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The Kernel Jumpsuit was one of Peachy’s most iconic silhouettes, what can you tell us about the design process behind it? Why is it so successful?
It’s wild! The Kernel truly transcends age, shape, style and gender. I worked with a freelance pattern cutter in Brixton called Erzumah and we used our bestseller at the time, The Slinky’s, as a block for the bottom half of the pattern. It took many a round to get her perfect.
It’s hard to pinpoint the source of the signature contrast pocket detail, sometimes in the design process, you have little sparks of creativity and I think this is how The Kernel came about. I wore it for the first time in a while on the weekend and instantly remembered why it appeals to such a wide audience. It does truly make you feel extra special. The Kernel is still the product we get the most messages about from our customers, we love hearing how gorgeous they feel and how much they get complimented.
Inclusivity and celebrating the female form have been a big part of the brand since its inception, why is that important to you?
We’re a brand run by women. The attitude of inclusivity and celebrating the female form is integrated into the fabric of the company and it’s integral to our belief system.
Since the Kernel, Peachy has become known for so many different signature styles like the Mimi and the Celeste. How do you decide when to create a new style?
New styles are often inspired by something we feel is missing in our own wardrobes. This, accompanied by a ‘must-have’ gut feeling, has landed us some of our signature styles. I’m also so grateful to have an amazing team of intuitive designers. We always aim to strike the balance between sexiness and comfort in each style we release and this underpins our design process.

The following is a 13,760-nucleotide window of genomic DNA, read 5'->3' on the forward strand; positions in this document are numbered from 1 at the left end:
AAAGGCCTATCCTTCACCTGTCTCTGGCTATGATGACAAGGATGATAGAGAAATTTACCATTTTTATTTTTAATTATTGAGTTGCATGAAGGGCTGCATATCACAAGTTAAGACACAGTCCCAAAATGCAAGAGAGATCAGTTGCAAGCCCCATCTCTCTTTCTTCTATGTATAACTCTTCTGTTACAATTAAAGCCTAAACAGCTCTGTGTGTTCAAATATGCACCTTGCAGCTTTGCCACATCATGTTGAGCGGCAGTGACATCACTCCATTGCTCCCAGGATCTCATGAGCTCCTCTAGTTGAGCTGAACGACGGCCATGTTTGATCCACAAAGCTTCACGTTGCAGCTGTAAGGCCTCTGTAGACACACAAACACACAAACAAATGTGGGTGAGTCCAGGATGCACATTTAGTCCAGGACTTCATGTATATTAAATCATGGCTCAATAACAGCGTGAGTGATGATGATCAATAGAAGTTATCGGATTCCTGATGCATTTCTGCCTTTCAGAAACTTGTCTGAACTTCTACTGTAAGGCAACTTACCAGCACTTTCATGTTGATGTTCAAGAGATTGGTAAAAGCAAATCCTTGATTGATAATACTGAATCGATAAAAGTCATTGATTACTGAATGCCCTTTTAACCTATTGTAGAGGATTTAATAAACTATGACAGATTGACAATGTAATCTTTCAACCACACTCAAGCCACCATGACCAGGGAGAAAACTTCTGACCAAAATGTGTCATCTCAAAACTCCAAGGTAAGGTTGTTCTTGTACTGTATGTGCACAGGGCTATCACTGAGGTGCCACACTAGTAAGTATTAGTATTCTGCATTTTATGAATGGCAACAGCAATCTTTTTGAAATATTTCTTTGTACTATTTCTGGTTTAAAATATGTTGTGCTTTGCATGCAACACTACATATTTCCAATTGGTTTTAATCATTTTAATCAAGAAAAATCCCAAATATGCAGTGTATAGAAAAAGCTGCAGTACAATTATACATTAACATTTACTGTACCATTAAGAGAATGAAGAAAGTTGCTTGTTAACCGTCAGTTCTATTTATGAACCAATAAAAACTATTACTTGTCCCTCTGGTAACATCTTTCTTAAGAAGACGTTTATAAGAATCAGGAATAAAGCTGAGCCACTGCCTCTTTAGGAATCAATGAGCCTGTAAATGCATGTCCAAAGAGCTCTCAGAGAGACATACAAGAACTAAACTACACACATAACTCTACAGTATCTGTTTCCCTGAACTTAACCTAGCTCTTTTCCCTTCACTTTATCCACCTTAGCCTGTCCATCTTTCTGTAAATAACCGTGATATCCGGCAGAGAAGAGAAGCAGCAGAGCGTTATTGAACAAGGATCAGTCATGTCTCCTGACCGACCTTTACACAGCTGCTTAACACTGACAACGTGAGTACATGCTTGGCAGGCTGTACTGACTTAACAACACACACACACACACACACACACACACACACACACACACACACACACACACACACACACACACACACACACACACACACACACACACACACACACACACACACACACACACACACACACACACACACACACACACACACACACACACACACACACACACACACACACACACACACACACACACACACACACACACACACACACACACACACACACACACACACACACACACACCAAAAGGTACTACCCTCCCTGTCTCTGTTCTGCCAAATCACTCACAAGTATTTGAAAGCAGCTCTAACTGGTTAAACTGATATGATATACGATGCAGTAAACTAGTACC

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One of the biggest issues that today’s consumers face is striking the balance between shopping/consuming sustainably with the constant need for newness. How does Peachy respond to that issue?
Firstly, we are consolidating the number of pieces we have in each drop. Each product goes through a rigorous approval process, including vetting by each member of the team to ensure we’re all truly invested in it. Each product we create has to make sense and we want to feel confident that it’s an additional piece our customer needs in their wardrobe.
Secondly, more mindful manufacturing. Next year, our goal is to manufacture 65% of our product in the U.K. I much prefer working with a local factory, because you’re able to minimise your carbon footprint and waste, build deeper connections with the seamstresses in your factories and limit overproduction. We’ve also recently introduced ‘Deadstock Drops’ which contain products that have been made from surplus or end-of-the-roll fabric and are based on existing, or iterations of, existing patterns in order to help reduce fabric waste and sampling.
Finally, what are Peachy’s plans for the future?
Our imminent plans are to continue popping up in different parts of London, with our next stop being Covent Garden. I’m also really keen to explore our first brand collaboration. We’re speaking to a few brands currently so we’ll see where that takes us.